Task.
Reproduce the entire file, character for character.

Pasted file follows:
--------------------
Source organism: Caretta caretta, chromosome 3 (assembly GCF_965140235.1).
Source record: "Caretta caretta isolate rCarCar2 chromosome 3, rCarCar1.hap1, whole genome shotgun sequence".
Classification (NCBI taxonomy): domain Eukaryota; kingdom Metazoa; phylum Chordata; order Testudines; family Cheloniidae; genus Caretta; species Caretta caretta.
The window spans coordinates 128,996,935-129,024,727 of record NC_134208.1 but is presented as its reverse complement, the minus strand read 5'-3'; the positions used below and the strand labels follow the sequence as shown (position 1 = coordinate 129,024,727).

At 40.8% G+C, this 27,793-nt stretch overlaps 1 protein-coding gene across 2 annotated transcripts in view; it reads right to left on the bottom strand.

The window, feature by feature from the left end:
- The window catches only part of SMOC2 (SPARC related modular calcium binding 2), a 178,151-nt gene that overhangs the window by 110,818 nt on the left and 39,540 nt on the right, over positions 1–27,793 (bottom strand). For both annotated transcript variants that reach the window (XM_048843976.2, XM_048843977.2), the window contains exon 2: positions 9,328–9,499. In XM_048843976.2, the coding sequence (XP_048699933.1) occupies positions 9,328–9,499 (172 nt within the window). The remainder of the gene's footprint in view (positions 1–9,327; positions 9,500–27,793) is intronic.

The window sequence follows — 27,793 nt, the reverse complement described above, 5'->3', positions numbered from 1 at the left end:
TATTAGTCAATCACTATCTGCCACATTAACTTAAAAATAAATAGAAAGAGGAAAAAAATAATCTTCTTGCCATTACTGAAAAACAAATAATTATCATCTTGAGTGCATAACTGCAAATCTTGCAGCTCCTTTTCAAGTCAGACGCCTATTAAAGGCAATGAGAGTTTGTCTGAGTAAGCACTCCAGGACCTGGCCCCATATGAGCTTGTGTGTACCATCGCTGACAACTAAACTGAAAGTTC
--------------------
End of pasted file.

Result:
Source organism: Caretta caretta, chromosome 3 (assembly GCF_965140235.1).
Source record: "Caretta caretta isolate rCarCar2 chromosome 3, rCarCar1.hap1, whole genome shotgun sequence".
Classification (NCBI taxonomy): domain Eukaryota; kingdom Metazoa; phylum Chordata; order Testudines; family Cheloniidae; genus Caretta; species Caretta caretta.
The window spans coordinates 128,996,935-129,024,727 of record NC_134208.1 but is presented as its reverse complement, the minus strand read 5'-3'; the positions used below and the strand labels follow the sequence as shown (position 1 = coordinate 129,024,727).

At 40.8% G+C, this 27,793-nt stretch overlaps 1 protein-coding gene across 2 annotated transcripts in view; it reads right to left on the bottom strand.

The window, feature by feature from the left end:
- The window catches only part of SMOC2 (SPARC related modular calcium binding 2), a 178,151-nt gene that overhangs the window by 110,818 nt on the left and 39,540 nt on the right, over positions 1–27,793 (bottom strand). For both annotated transcript variants that reach the window (XM_048843976.2, XM_048843977.2), the window contains exon 2: positions 9,328–9,499. In XM_048843976.2, the coding sequence (XP_048699933.1) occupies positions 9,328–9,499 (172 nt within the window). The remainder of the gene's footprint in view (positions 1–9,327; positions 9,500–27,793) is intronic.

The window sequence follows — 27,793 nt, the reverse complement described above, 5'->3', positions numbered from 1 at the left end:
TATTAGTCAATCACTATCTGCCACATTAACTTAAAAATAAATAGAAAGAGGAAAAAAATAATCTTCTTGCCATTACTGAAAAACAAATAATTATCATCTTGAGTGCATAACTGCAAATCTTGCAGCTCCTTTTCAAGTCAGACGCCTATTAAAGGCAATGAGAGTTTGTCTGAGTAAGCACTCCAGGACCTGGCCCCATATGAGCTTGTGTGTACCATCGCTGACAACTAAACTGAAAGTTC